From the Omaha World-Herald of Nov. 17, 1940.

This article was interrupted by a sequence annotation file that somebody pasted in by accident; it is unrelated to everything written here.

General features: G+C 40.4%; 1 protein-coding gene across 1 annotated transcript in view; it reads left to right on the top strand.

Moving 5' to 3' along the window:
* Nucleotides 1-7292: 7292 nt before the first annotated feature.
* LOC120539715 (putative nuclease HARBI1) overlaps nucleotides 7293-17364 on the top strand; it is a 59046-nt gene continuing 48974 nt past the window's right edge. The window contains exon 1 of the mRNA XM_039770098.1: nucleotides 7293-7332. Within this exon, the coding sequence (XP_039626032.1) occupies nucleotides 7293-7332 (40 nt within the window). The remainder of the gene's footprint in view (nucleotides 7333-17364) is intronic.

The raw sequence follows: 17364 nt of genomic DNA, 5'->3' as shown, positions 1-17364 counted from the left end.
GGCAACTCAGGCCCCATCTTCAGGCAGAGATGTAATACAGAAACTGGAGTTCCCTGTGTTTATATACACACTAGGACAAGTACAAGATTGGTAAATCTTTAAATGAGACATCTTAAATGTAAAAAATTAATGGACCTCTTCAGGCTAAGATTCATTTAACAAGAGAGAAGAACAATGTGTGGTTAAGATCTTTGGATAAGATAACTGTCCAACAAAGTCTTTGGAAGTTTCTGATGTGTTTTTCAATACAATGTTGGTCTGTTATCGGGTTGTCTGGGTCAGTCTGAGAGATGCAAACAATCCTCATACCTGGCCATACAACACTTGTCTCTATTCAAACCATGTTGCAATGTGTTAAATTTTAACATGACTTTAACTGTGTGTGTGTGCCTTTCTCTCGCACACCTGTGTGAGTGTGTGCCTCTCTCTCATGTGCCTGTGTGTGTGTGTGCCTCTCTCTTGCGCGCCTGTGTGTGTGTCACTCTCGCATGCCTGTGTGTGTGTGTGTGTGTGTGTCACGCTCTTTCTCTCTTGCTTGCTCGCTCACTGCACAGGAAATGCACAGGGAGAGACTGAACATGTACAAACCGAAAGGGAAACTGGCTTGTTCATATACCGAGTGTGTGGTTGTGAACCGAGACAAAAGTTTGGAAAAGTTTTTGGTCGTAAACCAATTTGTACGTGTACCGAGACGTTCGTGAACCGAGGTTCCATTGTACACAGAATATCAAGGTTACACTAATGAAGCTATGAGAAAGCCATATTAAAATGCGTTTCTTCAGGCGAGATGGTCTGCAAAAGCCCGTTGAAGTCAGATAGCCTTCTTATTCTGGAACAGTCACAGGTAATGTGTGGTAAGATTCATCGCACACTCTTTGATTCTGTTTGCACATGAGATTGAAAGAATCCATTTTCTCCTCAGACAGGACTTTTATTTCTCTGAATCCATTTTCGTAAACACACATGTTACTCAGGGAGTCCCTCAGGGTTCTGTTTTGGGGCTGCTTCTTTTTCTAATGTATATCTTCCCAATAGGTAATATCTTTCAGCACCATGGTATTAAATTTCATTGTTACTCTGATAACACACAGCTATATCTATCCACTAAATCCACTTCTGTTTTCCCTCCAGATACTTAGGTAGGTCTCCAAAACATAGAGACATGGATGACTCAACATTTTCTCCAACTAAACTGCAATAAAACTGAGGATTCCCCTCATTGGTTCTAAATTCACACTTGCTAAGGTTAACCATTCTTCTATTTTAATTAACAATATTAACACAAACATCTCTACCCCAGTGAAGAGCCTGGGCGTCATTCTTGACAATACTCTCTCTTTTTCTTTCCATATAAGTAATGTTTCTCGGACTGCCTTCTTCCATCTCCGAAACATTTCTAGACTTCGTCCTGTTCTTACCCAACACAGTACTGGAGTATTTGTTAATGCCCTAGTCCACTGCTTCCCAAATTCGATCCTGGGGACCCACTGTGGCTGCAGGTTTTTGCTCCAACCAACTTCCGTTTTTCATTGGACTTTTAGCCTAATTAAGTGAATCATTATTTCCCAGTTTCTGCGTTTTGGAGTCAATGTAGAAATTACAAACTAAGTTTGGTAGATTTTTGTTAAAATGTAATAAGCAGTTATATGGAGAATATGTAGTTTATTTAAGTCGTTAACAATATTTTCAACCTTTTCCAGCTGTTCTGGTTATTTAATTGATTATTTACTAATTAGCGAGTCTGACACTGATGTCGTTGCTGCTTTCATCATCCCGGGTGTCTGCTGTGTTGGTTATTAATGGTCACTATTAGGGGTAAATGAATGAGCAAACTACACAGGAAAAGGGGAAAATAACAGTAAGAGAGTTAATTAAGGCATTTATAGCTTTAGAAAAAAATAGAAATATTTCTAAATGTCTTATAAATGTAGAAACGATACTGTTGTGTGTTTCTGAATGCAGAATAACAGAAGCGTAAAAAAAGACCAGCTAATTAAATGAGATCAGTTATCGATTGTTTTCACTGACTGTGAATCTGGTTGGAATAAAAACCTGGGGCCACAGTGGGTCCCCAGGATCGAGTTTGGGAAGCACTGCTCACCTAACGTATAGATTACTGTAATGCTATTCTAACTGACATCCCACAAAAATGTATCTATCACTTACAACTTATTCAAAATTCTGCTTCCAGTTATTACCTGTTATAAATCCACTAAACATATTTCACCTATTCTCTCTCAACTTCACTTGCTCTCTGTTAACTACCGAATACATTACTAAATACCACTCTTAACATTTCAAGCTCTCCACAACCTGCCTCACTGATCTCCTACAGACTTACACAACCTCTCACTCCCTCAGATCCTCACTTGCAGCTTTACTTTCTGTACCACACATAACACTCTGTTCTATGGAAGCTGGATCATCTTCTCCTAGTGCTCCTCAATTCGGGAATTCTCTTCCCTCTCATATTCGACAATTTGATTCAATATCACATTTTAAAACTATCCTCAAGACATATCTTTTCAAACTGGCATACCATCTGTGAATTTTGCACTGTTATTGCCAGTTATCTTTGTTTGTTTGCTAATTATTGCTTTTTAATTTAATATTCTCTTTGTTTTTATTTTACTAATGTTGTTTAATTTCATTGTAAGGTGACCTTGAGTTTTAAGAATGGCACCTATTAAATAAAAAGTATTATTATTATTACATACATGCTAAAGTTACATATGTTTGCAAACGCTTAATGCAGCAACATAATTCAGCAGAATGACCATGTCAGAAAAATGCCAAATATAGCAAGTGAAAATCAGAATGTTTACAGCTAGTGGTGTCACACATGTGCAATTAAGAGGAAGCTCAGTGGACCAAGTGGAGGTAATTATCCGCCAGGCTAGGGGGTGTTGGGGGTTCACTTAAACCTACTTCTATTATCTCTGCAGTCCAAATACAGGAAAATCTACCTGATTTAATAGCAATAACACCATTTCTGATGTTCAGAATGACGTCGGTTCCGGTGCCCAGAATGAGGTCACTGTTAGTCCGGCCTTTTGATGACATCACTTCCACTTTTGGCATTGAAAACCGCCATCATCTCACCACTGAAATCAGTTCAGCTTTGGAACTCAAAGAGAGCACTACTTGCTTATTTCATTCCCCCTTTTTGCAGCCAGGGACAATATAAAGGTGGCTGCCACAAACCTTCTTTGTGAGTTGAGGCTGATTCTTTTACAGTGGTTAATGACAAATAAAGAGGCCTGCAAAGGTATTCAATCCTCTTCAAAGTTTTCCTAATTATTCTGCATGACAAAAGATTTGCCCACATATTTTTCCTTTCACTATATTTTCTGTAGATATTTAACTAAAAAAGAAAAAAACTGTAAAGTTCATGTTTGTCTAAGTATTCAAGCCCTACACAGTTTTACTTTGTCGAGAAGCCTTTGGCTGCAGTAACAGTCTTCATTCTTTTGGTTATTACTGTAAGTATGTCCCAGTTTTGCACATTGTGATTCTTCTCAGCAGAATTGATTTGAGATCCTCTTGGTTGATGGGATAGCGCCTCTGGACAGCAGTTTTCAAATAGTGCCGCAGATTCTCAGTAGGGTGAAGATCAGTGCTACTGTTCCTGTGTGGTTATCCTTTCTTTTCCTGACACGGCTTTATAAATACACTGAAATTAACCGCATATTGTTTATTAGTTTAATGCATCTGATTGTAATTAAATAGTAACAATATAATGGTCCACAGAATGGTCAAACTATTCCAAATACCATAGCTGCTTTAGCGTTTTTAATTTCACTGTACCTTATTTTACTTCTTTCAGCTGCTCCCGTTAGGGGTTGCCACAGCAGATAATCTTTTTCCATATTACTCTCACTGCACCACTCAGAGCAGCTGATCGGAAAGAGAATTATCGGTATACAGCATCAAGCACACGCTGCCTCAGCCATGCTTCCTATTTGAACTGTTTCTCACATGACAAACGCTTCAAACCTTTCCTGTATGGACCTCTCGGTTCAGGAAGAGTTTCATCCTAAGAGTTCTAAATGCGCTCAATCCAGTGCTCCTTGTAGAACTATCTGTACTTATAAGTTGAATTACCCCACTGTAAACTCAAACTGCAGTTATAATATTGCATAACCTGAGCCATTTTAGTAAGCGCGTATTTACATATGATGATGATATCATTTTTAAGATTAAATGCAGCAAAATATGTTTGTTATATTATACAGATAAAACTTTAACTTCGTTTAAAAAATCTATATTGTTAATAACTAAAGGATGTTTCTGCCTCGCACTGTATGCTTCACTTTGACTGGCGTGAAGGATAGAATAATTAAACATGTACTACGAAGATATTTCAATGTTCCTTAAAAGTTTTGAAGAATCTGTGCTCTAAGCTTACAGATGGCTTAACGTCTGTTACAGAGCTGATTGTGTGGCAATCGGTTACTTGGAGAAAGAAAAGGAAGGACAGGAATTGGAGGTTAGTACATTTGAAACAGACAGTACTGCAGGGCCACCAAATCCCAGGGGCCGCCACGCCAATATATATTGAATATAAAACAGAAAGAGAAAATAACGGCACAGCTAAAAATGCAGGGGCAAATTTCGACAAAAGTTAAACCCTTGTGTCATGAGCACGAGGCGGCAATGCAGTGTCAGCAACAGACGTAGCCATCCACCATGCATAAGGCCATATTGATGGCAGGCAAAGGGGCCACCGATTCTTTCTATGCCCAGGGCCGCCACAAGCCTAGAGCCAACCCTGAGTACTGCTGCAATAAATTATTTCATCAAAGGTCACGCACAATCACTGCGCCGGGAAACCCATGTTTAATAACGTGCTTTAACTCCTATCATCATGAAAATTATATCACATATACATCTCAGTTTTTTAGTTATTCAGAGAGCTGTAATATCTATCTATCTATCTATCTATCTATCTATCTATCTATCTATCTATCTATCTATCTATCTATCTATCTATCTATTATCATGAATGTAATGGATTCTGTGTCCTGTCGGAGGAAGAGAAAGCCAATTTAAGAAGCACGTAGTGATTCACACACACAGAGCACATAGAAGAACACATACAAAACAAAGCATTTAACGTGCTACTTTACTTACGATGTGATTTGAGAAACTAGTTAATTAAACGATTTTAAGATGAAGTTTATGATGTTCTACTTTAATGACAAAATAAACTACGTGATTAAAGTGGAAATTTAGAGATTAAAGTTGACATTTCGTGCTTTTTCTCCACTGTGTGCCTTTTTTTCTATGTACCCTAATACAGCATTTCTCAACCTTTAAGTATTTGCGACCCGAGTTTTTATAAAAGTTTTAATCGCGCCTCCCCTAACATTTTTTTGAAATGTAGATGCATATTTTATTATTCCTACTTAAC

Jack Best’s Last Battle EIGHTEEN years he has been dead, but for very few residents of our state is it necessary to identify Jack Best, who sometimes was called Jimmie Grimes. One was his nom de guerre, adopted when he was a boy tannery worker, fighting of nights for the heavyweight championship of England. Which one doesn’t matter. Nor does it matter that he attained this goal before he emigrated to America. * * * FROM Burke W. Taylor (Nebraska, 1916) of Seattle came this letter the other day: After an absence of six years I arrived in Lincoln shortly alter noon on Nov. 30, 1922. It was the day of Nebraska’s first game with Notre Dame’s Four Horsemen. A quick check at my fraternity house revealed that no tickets were available unless some member of the team, all of whom already had gone to the Armory, might still have one … I managed to talk my way into the locker room. There the first man to recognize me was Jimmie Grimes—Jack Best! There he sat, in his same old chair, surrounded by his liniments and bandages, the use of his legs almost gone, ministering to His Team with rheumatism-knotted hands … As we talked, between the application of a piece of tape here and a bandage there. Jimmie remarked that in the excitement no one had made arrangements to carry him out to the game . . . Just then Gross, a member of the 1913-15 squads, came into the room * * * GROSS! Hey, Gross! Call a taxi!” “As I was a-sayin’, Mr. Taylor, there’s such great excitement they just forgot me. I was a-hopin’ to see it, because I dreamt last night me boys would win. But—what’s that, Mr. Taylor? Ye say yore goin’ to bundle me up! An’ whut fer?” “Here’s the cab, Burke!” “Fast enough! Fine! Here, Gross, this way. You know. We’ll make a hand-chair. You did it as a kid. Now, Jimmie ...” * * * THE GRAYING, young-faced coach with the burning eyes turned his glance across the musty old locker room toward the doorway, before which a taxi waited. He saw the two alumni carrying between them the gnarled, ancient man whose white head and useless legs were concealed beneath swathes of blankets. Fred Dawson looked down at the silent big boys on the low benches around him. He began to speak, as only Fred Dawson could speak to football players, at the first slowly, in a husky whisper: “Jack Best … Jack Best … Forty years of selfless devotion ...” * * * TEARS streamed down the a cheeks of the giants who pounded onto the field a few minutes later. They were fighting tears, and they bespoke an irresistible determination whose staggering triumphant translation some 20 thousand presently were to look upon with awe and pride. The score was Nebraska 14, Notre Dame 6. * * * ON the way back to the locker room in a taxi, Jimmie turned to me and said: “‘Tis the last game I’ll ever see. I wanted me boys to win that last one.” His old eyes shone with a light that memory cannot describe. He snuggled deeper in his blankets and said again: “Yes, I wanted me boys to win that last one … An’ me boys did.” We kept the cab and took him home from the locker room … In less than a month, Jimmie Grimes—Jack Best—was dead.” And thus ends the letter from Burke Taylor. Frederick Ware, Sports Editor.